Birding the canegrass along the Victoria River should deliver purple-crowned fairy-wren, yellow-rumped mannikin and star finch. These species have declined in number and have a restricted distribution. Freshwater crocodiles are also common in the Victoria River. We then head west to bird the dry woodland for species such as red-browed pardalote and red-backed kingfisher. If the bloodwoods are flowering, the varied lorikeets should be about.
Overnight: Timber Creek Motel

Day 11
16 July Timber Creek to Kununurra
We have another chance this morning for the ever-declining Gouldian finch—often seen at water in Timber Creek or nearby woodlands. Black-chinned (golden-backed form), yellow-tinted, rufous-throated, grey-fronted and banded honeyeaters are some of the species which are seen in the flowering eucalypts and grevilleas in the area. After lunch, we shall continue west, crossing the Western Australia border. We will keep an eye out for pictorella mannikin, and raptors, such as square-tailed kite and black-breasted buzzard.
Overnight: Kununurra

Day 12 Kununurra
17 July A big bird list is assured when we take a boat trip on Lake Argyle this morning. Notable species include yellow chat and white-quilled rock-pigeon, and a great list of waterbirds, as well as short-eared rock wallaby and northern nail-tail wallaby. Later we should have close up views of the delightful spinifex pigeon and we will check out reed beds for crakes and bitterns.
Overnight: Kununurra

Day 13
18 July Kununurra
Driving northwest this morning to Wyndham, we check out areas for finches, including pictorella mannikin and Gouldian finch—if we still need them. In Wyndham we will explore the mangroves for white-breasted whistler, mangrove grey fantail and the Kimberley form of lemon-breasted flycatcher. Later we will visit grassy plains and swamps where we have a chance for Australian pratincole and several species of button-quail. Spotted harrier and black falcon frequent this area; and there is always the chance of shorebirds.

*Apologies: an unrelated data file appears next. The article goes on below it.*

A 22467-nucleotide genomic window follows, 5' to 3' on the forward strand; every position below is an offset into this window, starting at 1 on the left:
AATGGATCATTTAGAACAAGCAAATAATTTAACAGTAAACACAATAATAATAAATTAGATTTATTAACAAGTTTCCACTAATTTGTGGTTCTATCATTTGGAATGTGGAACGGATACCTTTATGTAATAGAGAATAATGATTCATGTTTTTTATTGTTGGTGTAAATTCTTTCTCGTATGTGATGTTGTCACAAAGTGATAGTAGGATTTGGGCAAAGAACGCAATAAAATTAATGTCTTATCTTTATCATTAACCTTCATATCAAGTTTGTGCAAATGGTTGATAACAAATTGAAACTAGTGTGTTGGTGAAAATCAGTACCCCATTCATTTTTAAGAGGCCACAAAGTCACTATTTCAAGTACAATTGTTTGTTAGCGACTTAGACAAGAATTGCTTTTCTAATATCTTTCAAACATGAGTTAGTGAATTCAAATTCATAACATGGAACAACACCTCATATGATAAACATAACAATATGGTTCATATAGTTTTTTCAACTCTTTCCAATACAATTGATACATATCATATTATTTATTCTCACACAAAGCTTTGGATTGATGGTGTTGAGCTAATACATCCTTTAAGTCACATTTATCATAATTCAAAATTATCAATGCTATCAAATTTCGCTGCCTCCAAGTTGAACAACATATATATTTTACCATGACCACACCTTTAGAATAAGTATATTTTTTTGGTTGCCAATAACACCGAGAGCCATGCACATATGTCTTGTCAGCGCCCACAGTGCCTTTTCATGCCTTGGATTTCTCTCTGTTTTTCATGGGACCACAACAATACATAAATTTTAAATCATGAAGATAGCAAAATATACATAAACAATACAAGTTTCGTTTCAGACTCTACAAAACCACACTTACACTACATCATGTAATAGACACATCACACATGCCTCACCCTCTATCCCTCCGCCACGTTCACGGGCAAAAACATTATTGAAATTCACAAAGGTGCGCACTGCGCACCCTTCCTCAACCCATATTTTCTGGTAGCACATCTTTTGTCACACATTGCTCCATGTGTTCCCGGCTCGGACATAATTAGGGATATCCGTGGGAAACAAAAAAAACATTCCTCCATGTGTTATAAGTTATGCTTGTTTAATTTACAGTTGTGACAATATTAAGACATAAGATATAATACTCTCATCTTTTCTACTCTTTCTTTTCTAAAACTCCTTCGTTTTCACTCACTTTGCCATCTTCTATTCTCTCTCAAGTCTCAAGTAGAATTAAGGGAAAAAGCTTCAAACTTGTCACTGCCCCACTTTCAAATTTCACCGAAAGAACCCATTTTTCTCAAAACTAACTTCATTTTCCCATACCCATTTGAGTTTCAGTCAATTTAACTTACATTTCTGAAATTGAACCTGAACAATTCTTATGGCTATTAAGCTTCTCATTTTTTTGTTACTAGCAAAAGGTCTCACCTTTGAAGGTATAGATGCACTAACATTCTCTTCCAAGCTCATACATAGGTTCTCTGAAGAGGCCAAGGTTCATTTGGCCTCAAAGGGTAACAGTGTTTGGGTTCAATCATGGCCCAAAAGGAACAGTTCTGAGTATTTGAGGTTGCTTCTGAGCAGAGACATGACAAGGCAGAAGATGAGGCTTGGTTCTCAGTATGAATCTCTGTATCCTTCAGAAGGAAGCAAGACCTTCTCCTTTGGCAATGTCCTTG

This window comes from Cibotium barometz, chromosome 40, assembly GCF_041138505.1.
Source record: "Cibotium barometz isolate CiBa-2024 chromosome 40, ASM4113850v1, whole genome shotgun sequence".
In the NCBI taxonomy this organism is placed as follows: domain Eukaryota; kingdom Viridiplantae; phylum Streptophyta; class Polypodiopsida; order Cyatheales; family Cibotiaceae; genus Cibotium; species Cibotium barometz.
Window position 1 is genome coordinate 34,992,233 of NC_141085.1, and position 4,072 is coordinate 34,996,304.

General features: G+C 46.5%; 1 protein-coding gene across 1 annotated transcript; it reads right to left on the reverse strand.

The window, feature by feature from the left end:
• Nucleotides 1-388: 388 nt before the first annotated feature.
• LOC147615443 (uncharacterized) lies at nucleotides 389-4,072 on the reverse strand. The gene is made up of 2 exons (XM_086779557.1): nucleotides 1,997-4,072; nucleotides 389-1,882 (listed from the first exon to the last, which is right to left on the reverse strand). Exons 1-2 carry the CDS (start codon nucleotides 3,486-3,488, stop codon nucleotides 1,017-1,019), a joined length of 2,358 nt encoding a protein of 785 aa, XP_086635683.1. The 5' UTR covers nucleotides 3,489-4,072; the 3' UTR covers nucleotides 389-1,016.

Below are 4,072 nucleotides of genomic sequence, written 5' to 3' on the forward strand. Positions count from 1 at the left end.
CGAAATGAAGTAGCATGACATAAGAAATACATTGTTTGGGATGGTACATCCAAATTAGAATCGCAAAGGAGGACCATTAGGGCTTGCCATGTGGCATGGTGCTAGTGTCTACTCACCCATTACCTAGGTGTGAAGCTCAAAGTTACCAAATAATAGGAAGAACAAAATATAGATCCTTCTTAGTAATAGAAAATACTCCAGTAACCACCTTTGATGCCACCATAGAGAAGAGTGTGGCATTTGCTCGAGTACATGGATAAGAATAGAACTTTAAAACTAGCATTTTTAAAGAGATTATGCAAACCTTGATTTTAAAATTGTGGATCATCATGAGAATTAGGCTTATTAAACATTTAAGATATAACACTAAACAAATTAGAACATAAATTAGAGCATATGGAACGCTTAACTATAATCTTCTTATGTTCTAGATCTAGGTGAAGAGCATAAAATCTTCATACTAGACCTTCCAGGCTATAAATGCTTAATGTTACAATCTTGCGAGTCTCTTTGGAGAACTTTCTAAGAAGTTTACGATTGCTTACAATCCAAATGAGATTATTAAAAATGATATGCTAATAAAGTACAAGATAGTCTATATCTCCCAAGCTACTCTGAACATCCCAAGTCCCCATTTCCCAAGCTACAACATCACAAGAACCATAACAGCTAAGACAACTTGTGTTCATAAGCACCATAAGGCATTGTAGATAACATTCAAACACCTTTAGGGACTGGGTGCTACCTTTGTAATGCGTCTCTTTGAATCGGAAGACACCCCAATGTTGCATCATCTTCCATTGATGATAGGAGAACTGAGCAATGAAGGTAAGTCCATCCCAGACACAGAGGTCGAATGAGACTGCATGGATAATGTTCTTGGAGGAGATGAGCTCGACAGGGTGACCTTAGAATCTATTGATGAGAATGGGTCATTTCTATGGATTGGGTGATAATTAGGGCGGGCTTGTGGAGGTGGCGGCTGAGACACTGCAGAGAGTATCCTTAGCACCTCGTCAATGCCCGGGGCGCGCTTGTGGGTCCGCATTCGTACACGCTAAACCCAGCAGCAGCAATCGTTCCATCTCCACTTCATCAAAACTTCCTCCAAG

Overnight: Kununurra

Day 14
19 July
Kununurra—Mitchell Falls
Today we charter a plane to Mitchell Plateau and then transfer by helicopter to the car park of Mitchell Falls. Our chief purpose is to seek out the black grasswren—the most isolated of the grasswrens-—which inhabits the boulders and spinifex around Mitchell Falls. Another species we may see in this area is the rare yellow-eyed form of the partridge pigeon; the Mitchell Plateau is the last stronghold for that race. The scenic view on the flight across the Kimberley is spectacular. We return to Kununurra late afternoon.
Overnight: Kununurra

Day 15
20 July
Kununurra —Katherine
Today we start our journey back to Darwin, perhaps doing a quick bird around Kununurra before we leave if we are still missing some species. We'll be looking out for rare raptors, such as black-breasted buzzard, square-tailed kite, spotted harrier and grey falcon, on the return journey to Katherine
Overnight: Katherine

Day 16
21 July Katherine—Darwin
On the drive back to Darwin we will stop at Adelaide River War Cemetery to seek out the silver-backed race of grey butcherbird. Back in Darwin we will have a final shot at any Darwin species missed.
Overnight: Darwin

Additional information:

Cost: $6,300.00 AUD twin share (includes GST)
A single supplement applies to single rooms: $804.00 AUD
  • Motel accommodation from 5 July to and including 21 July
  • Meals from breakfast on day 1 (6 July) to dinner on day 16 (21 July); participants pay for their own breakfasts on 22 July.
  • Park entry fees
  • Transport; cost does not include airfares except the Mitchell Plateau charter
  • Cost does not include alcohol, personal items, laundry, phone calls etc
  • Luggage: Restricted to 2 bags per person, preferably soft bags.
  • Weather: Warm to hot, mostly dry—expect temperatures from 25-35C (77-95F)
  • There is no camping on this tour
Possible bird list